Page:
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BEING HAPPY

A presentation of the DFW chapter of the Institute of Noetic Sciences (dfwions.org)

 

When asked, most people will tell you that what they want most in life... is to be happy.

Yet when dying people were asked "What regrets in life do you have?"*

"I wished I wished I had let myself be happier." ... was in the top 5 answers given. It's sad when the realization arrives when it was too late to change it, wouldn't you agree?

How does such a coveted quality of life, end up being unfulfilled for so many?

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BEING HAPPY

This February's DFW IONS presentation is an inquiry as to "Just what does it take to be happy in life?"

We'll watch the documentary "Happy"   75 min.

And follow-up with a discussion led by DFW IONS chapter coordinator, Daniel D'Neuville who has made happiness a study of life.

Some of the topics explored:

  • the biochemistry of joy
  • is happiness a skill?
  • what is the science of happiness?
  • is there a mental technique to cultivate happiness?
  • what would our country be like, if instead of measuring the GDP (gross domestic product) we measured the GNH (gross national happiness index) like Bhutan?
  • Do we have our priorities mixed up?

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* Bronnie Ware is an Australian nurse who spent several years working in palliative care, caring for patients in the last 12 weeks of their lives. She recorded their dying epiphanies in a blog called Inspiration and Chai, which gathered so much attention that she put her observations into a book called The Top Five Regrets of the Dying.

Here are the top five regrets of the dying, as witnessed by Ware:

1. I wish I'd had the courage to live a life true to myself, not the life others expected of me.

"This was the most common regret of all. When people realise that their life is almost over and look back clearly on it, it is easy to see how many dreams have gone unfulfilled. Most people had not honoured even a half of their dreams and had to die knowing that it was due to choices they had made, or not made. Health brings a freedom very few realise, until they no longer have it."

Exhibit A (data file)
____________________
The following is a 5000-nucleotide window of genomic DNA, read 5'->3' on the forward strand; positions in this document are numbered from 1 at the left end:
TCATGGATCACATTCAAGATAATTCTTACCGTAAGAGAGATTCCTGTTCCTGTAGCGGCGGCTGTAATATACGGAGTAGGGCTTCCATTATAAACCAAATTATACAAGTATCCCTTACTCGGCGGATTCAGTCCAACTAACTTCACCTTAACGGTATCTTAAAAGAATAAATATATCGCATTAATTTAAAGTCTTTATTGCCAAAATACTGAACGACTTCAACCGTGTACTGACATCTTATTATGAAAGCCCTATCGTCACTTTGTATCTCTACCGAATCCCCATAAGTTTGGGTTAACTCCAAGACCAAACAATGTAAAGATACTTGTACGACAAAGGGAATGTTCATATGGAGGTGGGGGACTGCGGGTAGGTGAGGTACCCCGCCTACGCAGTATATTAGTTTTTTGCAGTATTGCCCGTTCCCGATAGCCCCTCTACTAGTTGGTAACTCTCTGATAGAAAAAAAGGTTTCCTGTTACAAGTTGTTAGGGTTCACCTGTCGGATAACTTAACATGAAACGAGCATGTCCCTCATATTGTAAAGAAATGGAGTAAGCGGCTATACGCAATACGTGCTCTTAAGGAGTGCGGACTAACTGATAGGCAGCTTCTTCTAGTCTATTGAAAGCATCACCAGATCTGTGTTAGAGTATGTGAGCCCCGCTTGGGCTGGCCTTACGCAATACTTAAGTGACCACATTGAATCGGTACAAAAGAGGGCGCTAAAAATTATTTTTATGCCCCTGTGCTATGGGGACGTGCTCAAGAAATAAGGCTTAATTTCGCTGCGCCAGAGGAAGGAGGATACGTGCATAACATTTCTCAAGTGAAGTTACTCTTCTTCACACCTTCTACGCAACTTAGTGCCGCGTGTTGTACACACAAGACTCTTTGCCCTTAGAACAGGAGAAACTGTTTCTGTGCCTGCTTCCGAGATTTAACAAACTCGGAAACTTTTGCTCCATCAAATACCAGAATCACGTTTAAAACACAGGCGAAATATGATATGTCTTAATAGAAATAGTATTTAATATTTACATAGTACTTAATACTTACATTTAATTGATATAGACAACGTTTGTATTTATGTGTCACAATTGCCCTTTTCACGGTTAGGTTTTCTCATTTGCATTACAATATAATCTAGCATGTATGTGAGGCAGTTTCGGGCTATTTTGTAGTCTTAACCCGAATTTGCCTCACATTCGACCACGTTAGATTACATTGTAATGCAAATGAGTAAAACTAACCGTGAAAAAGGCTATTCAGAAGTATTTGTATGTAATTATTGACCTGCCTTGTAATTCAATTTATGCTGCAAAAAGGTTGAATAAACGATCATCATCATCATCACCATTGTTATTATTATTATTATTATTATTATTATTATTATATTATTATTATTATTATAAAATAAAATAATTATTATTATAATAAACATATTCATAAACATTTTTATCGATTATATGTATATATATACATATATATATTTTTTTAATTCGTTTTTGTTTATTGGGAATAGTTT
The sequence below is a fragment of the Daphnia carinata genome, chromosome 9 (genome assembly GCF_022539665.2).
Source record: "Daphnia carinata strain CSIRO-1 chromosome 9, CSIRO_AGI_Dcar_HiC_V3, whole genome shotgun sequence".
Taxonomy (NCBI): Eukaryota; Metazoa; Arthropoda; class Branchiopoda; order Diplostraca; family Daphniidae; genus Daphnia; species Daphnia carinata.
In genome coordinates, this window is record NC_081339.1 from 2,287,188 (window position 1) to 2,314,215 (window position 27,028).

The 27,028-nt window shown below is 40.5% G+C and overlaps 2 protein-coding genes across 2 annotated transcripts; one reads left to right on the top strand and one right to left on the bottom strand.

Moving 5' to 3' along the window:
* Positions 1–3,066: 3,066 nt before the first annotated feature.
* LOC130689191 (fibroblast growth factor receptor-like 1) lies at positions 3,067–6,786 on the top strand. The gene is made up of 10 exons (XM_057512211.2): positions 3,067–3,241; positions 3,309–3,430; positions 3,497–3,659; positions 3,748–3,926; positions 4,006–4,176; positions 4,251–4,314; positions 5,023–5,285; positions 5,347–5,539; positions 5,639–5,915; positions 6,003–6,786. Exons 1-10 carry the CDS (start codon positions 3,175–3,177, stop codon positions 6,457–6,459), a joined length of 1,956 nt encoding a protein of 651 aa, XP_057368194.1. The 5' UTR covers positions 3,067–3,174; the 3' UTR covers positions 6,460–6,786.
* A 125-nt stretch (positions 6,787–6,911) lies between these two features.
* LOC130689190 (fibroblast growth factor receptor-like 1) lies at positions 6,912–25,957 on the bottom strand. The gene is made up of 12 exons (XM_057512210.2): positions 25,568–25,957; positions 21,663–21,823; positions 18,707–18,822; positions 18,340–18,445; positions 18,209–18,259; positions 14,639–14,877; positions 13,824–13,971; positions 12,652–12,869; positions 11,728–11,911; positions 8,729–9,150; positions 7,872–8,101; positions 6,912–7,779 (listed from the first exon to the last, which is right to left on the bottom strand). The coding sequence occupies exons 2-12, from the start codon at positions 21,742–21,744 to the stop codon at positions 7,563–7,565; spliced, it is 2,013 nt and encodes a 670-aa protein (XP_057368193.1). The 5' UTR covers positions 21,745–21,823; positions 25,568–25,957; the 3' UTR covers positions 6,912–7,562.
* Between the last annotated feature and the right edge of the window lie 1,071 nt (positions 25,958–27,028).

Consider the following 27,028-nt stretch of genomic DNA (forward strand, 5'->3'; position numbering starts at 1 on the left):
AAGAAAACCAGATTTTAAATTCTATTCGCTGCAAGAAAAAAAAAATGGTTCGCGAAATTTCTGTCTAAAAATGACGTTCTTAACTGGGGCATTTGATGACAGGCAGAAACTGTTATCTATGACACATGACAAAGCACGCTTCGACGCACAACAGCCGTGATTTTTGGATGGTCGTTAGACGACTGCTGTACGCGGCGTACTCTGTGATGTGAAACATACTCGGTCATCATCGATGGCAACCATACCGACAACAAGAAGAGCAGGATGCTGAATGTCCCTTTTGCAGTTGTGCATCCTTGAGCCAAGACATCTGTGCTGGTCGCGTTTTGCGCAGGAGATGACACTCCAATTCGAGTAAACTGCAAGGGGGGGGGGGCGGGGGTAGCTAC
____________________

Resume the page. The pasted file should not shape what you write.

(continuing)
2. I wish I hadn't worked so hard.

"This came from every male patient that I nursed. They missed their children's youth and their partner's companionship. Women also spoke of this regret, but as most were from an older generation, many of the female patients had not been breadwinners. All of the men I nursed deeply regretted spending so much of their lives on the treadmill of a work existence."

3. I wish I'd had the courage to express my feelings.

"Many people suppressed their feelings in order to keep peace with others. As a result, they settled for a mediocre existence and never became who they were truly capable of becoming. Many developed illnesses relating to the bitterness and resentment they carried as a result."

4. I wish I had stayed in touch with my friends.

"Often they would not truly realise the full benefits of old friends until their dying weeks and it was not always possible to track them down. Many had become so caught up in their own lives that they had let golden friendships slip by over the years. There were many deep regrets about not giving friendships the time and effort that they deserved. Everyone misses their friends when they are dying."

5. I wish that I had let myself be happier.

"This is a surprisingly common one. Many did not realise until the end that happiness is a choice. They had stayed stuck in old patterns and habits. The so-called 'comfort' of familiarity overflowed into their emotions, as well as their physical lives. Fear of change had them pretending to others, and to their selves, that they were content, when deep within, they longed to laugh properly and have silliness in their life again."

 

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